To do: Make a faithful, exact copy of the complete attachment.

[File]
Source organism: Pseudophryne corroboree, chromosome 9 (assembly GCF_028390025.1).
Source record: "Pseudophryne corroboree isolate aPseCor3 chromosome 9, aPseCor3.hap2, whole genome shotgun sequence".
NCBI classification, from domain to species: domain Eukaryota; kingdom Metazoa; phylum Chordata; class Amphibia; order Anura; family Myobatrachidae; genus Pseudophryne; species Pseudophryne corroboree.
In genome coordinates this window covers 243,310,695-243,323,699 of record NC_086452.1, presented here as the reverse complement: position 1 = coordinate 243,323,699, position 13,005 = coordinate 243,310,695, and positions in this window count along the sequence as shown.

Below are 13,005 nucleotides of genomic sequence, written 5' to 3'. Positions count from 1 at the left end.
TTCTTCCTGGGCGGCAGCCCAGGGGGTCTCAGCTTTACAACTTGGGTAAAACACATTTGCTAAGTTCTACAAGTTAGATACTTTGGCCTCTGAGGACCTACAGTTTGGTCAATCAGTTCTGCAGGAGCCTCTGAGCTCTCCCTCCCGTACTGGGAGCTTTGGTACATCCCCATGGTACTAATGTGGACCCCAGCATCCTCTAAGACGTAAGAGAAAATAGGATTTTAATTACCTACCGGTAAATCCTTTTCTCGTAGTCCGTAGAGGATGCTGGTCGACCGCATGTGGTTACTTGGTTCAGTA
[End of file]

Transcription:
Source organism: Pseudophryne corroboree, chromosome 9 (assembly GCF_028390025.1).
Source record: "Pseudophryne corroboree isolate aPseCor3 chromosome 9, aPseCor3.hap2, whole genome shotgun sequence".
NCBI classification, from domain to species: domain Eukaryota; kingdom Metazoa; phylum Chordata; class Amphibia; order Anura; family Myobatrachidae; genus Pseudophryne; species Pseudophryne corroboree.
In genome coordinates this window covers 243,310,695-243,323,699 of record NC_086452.1, presented here as the reverse complement: position 1 = coordinate 243,323,699, position 13,005 = coordinate 243,310,695, and positions in this window count along the sequence as shown.

Below are 13,005 nucleotides of genomic sequence, written 5' to 3'. Positions count from 1 at the left end.
TTCTTCCTGGGCGGCAGCCCAGGGGGTCTCAGCTTTACAACTTGGGTAAAACACATTTGCTAAGTTCTACAAGTTAGATACTTTGGCCTCTGAGGACCTACAGTTTGGTCAATCAGTTCTGCAGGAGCCTCTGAGCTCTCCCTCCCGTACTGGGAGCTTTGGTACATCCCCATGGTACTAATGTGGACCCCAGCATCCTCTAAGACGTAAGAGAAAATAGGATTTTAATTACCTACCGGTAAATCCTTTTCTCGTAGTCCGTAGAGGATGCTGGTCGACCGCATGTGGTTACTTGGTTCAGTA